Former Associate Director of Admissions Paul Killebrew '67 and former Assistant Director of Admissions Shelley Arakawa '96 led a workshop for interviewers as part of the September 11-12, 1998 "Leadership Weekend" in Hanover. Four mock interview skits were interspersed with a set of guidelines and a list of "Do's and Don'ts". What follows is a summary of the workshop.
- Interviews are recommended but not required; they have never been required for the simple reason that we cannot offer interviews to all applicants; we offer interviews to about 70% and interview around 60%. The other 30-40% cannot be penalized because we don't have alums in their area or if alums fail to connect with them for interviews. Do: Attempt to interview everyone you are assigned by encouraging the student to interview. Don't: Demand that a student interview or be unreasonable in demanding a certain time or place. These students are busy (like you) and may not be able to arrange a time to meet with you.
- Ideally, interviews should be 50% informational and 50% evaluative. The 50/50 mix will vary depending on how the interview goes. If you decide in the first 10 minutes that you have a superstar in front of you, flip to the marketing side: tell him or her about programs, majors, opportunities abroad, etc. Do: Sell Dartmouth. Don't: Be obnoxious about it, dominate the conversation, etc.
- Put students at ease by finding their "Comfort Zone" early in the interview. Help them to relax and feel good about themselves by talking about their strengths or passions first and then ask the tough questions later. Every interview should be a positive experience for the student. They should leave the interview feeling good about themselves, having been listened to, given the chance to talk about their strengths and supported in their goals. Do: Put students at ease; they should leave feeling good about themselves. Don't: Let the interview become grilling, judgmental, unpleasant, or awkward.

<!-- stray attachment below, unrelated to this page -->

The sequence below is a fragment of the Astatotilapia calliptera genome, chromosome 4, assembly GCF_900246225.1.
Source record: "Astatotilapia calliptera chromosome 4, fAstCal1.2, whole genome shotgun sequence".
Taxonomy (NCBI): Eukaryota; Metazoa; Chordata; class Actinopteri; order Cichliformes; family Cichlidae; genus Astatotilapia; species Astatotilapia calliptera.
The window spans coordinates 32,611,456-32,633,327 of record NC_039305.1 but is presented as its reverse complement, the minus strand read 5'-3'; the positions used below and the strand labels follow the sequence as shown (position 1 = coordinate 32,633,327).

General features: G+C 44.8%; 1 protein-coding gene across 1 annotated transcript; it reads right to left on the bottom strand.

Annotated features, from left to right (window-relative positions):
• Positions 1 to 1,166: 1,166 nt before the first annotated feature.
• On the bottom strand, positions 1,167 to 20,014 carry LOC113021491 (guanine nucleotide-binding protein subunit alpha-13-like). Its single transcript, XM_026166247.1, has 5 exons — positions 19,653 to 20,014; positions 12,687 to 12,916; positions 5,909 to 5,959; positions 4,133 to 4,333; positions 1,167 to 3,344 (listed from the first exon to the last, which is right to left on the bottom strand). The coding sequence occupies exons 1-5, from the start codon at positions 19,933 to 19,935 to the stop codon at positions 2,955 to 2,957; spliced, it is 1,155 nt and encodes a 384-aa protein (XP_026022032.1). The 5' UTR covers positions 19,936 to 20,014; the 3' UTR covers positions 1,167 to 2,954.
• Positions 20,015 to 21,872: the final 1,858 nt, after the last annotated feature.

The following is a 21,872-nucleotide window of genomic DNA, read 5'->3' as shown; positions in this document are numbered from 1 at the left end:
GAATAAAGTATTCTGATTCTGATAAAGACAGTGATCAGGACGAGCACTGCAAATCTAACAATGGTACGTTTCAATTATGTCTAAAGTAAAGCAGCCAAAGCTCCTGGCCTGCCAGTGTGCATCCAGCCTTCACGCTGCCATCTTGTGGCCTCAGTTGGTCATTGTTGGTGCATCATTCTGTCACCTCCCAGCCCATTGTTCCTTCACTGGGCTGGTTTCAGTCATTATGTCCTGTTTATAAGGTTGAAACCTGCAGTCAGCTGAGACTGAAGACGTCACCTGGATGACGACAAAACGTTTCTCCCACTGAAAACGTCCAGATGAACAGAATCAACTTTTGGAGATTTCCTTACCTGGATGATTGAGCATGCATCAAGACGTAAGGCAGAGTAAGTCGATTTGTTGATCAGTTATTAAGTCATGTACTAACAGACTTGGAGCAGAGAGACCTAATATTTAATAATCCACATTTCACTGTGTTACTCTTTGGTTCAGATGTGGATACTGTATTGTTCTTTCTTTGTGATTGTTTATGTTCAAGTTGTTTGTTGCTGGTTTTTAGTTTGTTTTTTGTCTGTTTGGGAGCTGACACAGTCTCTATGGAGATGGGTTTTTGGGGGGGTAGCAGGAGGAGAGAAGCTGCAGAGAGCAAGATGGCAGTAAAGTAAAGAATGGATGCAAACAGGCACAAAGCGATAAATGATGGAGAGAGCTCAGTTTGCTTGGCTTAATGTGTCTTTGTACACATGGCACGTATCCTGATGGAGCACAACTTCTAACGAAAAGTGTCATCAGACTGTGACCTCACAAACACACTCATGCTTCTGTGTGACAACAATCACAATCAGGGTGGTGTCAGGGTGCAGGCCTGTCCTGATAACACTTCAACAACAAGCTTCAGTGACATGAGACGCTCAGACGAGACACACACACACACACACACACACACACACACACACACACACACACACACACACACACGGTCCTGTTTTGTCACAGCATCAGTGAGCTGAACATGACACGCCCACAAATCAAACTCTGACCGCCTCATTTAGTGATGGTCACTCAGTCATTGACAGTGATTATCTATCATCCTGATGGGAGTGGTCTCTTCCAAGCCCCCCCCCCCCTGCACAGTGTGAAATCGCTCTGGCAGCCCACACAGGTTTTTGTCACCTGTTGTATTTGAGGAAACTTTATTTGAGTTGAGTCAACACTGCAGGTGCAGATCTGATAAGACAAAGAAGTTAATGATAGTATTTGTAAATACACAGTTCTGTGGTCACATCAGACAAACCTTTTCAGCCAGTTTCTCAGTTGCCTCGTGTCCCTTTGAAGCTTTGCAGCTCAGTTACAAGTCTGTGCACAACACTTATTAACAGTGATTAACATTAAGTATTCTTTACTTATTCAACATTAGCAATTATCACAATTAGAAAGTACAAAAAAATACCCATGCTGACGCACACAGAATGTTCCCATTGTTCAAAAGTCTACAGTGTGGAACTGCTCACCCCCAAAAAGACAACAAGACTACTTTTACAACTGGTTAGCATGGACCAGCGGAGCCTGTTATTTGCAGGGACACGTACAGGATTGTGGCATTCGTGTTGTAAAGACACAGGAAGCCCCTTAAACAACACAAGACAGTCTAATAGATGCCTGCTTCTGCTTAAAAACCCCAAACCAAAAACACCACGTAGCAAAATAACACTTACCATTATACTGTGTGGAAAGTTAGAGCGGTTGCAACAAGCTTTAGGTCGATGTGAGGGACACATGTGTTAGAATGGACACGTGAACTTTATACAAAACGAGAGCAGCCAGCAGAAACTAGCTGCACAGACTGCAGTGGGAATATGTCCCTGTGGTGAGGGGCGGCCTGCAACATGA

- You are not the admissions committee and should not offer your opinion on the student's chances of admission. Students will ascribe to you powers that you don't have; don't abuse that trust. Do: Strongly encourage students that impress you to pursue their interest in Dartmouth. Don't: Tell them that they are shoe-ins or long-shots or anything in between. Even if students ask for your opinion as to what their chances are, answer obliquely if at all. It is OK to compliment students in all sorts of ways, just don't connect your statements to admission to Dartmouth.
- You will interview a lot of candidates that appear weak to you, but we still want those candidates to leave the interview feeling good about themselves and good about Dartmouth. Maybe critical information didn't come out in the interview that will make the student an acceptable applicant (maybe he throws the shot put 60' but you never asked) or maybe this applicant has a superstar sister or neighbor or cousin's friend's neighbor's sister. The point is that we want to spread good feelings about Dartmouth, and even a weak applicant may have the chance to spread the word.
- For the student that is eventually admitted, the interview represents the first step in your helping us land him/her on campus. It is the second step that is so important and so often missing, and that is a call or note or both from the interviewer to the accepted candidate saying, "Congratulations! Go Visit! Do you have any questions? Do you need any information? Can I help you connect with a Dartmouth student or professor or coach or leader of some activity?" This works best if you had a positive connection with the student at the time of the interview. If they were scared to death of you at the time of the interview, the follow-up call won't have the same impact.
- Summary of Do's and Don'ts:
- ... be intimidating, judgmental, dominating or sexist
- ... tell war stories, give dated information or criticize other colleges
- ... use common sense and good judgment
- ... make the interview a positive and helpful experience
- ... focus on marketing at least as much as judging
- ... follow-up with accepted students
- ... take pride in serving the College